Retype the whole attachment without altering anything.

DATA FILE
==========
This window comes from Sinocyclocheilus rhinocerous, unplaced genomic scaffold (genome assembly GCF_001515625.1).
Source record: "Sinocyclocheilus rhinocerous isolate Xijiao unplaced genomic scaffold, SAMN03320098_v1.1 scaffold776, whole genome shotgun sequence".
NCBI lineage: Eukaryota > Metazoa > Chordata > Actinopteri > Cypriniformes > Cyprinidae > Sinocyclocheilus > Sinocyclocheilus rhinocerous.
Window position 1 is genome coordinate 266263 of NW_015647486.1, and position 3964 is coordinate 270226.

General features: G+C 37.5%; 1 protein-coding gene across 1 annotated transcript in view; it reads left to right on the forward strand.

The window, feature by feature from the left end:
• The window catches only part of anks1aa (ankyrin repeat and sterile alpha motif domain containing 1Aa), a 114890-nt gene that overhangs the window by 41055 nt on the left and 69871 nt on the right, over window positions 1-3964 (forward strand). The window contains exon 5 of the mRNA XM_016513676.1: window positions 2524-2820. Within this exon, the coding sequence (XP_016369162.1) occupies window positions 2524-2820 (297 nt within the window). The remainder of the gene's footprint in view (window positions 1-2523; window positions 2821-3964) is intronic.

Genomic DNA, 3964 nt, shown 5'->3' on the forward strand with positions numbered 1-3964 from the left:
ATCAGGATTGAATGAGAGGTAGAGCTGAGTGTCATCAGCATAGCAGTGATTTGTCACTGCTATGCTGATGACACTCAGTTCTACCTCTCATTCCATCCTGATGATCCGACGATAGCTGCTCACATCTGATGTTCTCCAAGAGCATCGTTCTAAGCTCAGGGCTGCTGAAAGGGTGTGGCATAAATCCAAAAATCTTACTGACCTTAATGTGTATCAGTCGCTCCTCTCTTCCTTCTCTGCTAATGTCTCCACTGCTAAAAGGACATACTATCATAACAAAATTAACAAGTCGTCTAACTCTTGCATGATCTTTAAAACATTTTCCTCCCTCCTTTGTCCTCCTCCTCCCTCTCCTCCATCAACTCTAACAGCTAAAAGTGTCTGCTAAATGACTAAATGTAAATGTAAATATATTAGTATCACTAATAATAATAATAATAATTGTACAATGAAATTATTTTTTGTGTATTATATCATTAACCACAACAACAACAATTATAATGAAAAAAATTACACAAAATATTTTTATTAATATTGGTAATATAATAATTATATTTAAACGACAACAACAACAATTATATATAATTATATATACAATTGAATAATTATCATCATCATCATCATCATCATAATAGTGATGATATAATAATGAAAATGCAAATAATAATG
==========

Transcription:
This window comes from Sinocyclocheilus rhinocerous, unplaced genomic scaffold (genome assembly GCF_001515625.1).
Source record: "Sinocyclocheilus rhinocerous isolate Xijiao unplaced genomic scaffold, SAMN03320098_v1.1 scaffold776, whole genome shotgun sequence".
NCBI lineage: Eukaryota > Metazoa > Chordata > Actinopteri > Cypriniformes > Cyprinidae > Sinocyclocheilus > Sinocyclocheilus rhinocerous.
Window position 1 is genome coordinate 266263 of NW_015647486.1, and position 3964 is coordinate 270226.

General features: G+C 37.5%; 1 protein-coding gene across 1 annotated transcript in view; it reads left to right on the forward strand.

The window, feature by feature from the left end:
• The window catches only part of anks1aa (ankyrin repeat and sterile alpha motif domain containing 1Aa), a 114890-nt gene that overhangs the window by 41055 nt on the left and 69871 nt on the right, over window positions 1-3964 (forward strand). The window contains exon 5 of the mRNA XM_016513676.1: window positions 2524-2820. Within this exon, the coding sequence (XP_016369162.1) occupies window positions 2524-2820 (297 nt within the window). The remainder of the gene's footprint in view (window positions 1-2523; window positions 2821-3964) is intronic.

Genomic DNA, 3964 nt, shown 5'->3' on the forward strand with positions numbered 1-3964 from the left:
ATCAGGATTGAATGAGAGGTAGAGCTGAGTGTCATCAGCATAGCAGTGATTTGTCACTGCTATGCTGATGACACTCAGTTCTACCTCTCATTCCATCCTGATGATCCGACGATAGCTGCTCACATCTGATGTTCTCCAAGAGCATCGTTCTAAGCTCAGGGCTGCTGAAAGGGTGTGGCATAAATCCAAAAATCTTACTGACCTTAATGTGTATCAGTCGCTCCTCTCTTCCTTCTCTGCTAATGTCTCCACTGCTAAAAGGACATACTATCATAACAAAATTAACAAGTCGTCTAACTCTTGCATGATCTTTAAAACATTTTCCTCCCTCCTTTGTCCTCCTCCTCCCTCTCCTCCATCAACTCTAACAGCTAAAAGTGTCTGCTAAATGACTAAATGTAAATGTAAATATATTAGTATCACTAATAATAATAATAATAATTGTACAATGAAATTATTTTTTGTGTATTATATCATTAACCACAACAACAACAATTATAATGAAAAAAATTACACAAAATATTTTTATTAATATTGGTAATATAATAATTATATTTAAACGACAACAACAACAATTATATATAATTATATATACAATTGAATAATTATCATCATCATCATCATCATCATAATAGTGATGATATAATAATGAAAATGCAAATAATAATG